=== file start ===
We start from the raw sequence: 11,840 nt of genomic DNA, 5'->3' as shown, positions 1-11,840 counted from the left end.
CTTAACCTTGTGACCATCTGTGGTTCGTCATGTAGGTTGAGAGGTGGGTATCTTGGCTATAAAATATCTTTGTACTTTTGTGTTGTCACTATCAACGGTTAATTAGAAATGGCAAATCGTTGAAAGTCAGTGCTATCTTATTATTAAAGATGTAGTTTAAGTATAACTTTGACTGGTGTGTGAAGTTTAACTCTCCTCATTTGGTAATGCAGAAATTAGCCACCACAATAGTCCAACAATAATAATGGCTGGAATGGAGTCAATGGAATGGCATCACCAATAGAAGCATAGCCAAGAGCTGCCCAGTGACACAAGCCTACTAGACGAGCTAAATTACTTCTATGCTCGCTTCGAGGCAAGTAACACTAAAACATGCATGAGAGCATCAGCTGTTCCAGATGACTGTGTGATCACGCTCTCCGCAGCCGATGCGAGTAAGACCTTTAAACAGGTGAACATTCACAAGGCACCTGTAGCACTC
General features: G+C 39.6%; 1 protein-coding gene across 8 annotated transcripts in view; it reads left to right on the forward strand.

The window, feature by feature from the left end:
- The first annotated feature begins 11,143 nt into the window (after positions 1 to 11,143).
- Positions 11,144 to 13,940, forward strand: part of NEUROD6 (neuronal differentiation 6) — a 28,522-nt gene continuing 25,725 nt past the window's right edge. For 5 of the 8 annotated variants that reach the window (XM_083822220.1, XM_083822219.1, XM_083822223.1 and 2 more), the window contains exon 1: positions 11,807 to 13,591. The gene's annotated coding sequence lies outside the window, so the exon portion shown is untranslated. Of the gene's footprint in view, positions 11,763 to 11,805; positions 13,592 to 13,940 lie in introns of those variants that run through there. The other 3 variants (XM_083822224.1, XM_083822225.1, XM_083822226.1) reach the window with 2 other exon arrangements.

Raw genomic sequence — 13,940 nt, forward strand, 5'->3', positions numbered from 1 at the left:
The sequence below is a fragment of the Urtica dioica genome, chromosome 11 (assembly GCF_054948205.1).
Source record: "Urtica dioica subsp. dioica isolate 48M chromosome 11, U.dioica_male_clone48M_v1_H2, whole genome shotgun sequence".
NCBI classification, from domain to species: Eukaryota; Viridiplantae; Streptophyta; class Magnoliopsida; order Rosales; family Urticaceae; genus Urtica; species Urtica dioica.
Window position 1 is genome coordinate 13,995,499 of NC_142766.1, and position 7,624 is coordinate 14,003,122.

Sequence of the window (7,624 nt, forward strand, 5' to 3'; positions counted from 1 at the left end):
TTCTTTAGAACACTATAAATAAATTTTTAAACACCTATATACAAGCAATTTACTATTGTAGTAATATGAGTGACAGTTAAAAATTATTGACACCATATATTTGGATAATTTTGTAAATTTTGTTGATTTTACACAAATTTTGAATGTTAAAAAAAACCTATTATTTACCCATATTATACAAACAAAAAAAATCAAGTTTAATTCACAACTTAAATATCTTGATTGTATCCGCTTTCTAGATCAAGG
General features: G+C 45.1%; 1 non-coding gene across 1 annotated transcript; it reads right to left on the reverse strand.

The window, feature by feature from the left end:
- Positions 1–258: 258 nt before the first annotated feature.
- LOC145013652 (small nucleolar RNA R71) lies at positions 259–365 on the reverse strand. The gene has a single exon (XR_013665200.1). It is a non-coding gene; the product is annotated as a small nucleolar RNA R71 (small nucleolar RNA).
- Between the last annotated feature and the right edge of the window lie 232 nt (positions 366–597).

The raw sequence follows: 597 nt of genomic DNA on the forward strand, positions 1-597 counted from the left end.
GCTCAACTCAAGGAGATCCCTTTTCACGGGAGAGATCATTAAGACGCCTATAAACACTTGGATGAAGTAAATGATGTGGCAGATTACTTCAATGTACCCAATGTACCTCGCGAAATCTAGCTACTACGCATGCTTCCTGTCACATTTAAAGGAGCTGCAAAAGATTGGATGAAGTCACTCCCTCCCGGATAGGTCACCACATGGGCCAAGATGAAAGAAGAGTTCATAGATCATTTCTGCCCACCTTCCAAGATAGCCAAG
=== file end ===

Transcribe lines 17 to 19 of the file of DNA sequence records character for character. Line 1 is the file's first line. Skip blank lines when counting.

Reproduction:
- LOC145013652 (small nucleolar RNA R71) lies at positions 259–365 on the reverse strand. The gene has a single exon (XR_013665200.1). It is a non-coding gene; the product is annotated as a small nucleolar RNA R71 (small nucleolar RNA).
- Between the last annotated feature and the right edge of the window lie 232 nt (positions 366–597).

The raw sequence follows: 597 nt of genomic DNA on the forward strand, positions 1-597 counted from the left end.